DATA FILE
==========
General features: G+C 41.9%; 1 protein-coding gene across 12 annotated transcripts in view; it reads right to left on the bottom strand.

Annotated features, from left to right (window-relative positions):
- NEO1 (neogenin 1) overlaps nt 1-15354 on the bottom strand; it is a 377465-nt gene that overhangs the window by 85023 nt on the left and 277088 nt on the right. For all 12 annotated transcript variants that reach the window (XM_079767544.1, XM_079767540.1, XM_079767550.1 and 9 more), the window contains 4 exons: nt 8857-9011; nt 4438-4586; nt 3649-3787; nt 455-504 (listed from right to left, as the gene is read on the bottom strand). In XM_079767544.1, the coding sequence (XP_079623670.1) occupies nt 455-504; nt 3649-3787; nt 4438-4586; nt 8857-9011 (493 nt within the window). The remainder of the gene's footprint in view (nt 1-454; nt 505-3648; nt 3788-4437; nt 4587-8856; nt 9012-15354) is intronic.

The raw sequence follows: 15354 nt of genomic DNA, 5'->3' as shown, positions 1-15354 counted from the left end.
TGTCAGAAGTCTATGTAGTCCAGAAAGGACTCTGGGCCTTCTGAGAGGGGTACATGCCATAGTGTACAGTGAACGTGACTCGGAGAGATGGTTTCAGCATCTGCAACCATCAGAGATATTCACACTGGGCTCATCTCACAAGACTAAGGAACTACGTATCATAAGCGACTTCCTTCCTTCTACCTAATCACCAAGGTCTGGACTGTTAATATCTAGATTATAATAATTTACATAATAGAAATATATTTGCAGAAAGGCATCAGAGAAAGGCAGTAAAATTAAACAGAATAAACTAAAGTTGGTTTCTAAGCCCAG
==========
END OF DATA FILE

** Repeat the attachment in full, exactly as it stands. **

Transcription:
General features: G+C 41.9%; 1 protein-coding gene across 12 annotated transcripts in view; it reads right to left on the bottom strand.

Annotated features, from left to right (window-relative positions):
- NEO1 (neogenin 1) overlaps nt 1-15354 on the bottom strand; it is a 377465-nt gene that overhangs the window by 85023 nt on the left and 277088 nt on the right. For all 12 annotated transcript variants that reach the window (XM_079767544.1, XM_079767540.1, XM_079767550.1 and 9 more), the window contains 4 exons: nt 8857-9011; nt 4438-4586; nt 3649-3787; nt 455-504 (listed from right to left, as the gene is read on the bottom strand). In XM_079767544.1, the coding sequence (XP_079623670.1) occupies nt 455-504; nt 3649-3787; nt 4438-4586; nt 8857-9011 (493 nt within the window). The remainder of the gene's footprint in view (nt 1-454; nt 505-3648; nt 3788-4437; nt 4587-8856; nt 9012-15354) is intronic.

The raw sequence follows: 15354 nt of genomic DNA, 5'->3' as shown, positions 1-15354 counted from the left end.
TGTCAGAAGTCTATGTAGTCCAGAAAGGACTCTGGGCCTTCTGAGAGGGGTACATGCCATAGTGTACAGTGAACGTGACTCGGAGAGATGGTTTCAGCATCTGCAACCATCAGAGATATTCACACTGGGCTCATCTCACAAGACTAAGGAACTACGTATCATAAGCGACTTCCTTCCTTCTACCTAATCACCAAGGTCTGGACTGTTAATATCTAGATTATAATAATTTACATAATAGAAATATATTTGCAGAAAGGCATCAGAGAAAGGCAGTAAAATTAAACAGAATAAACTAAAGTTGGTTTCTAAGCCCAG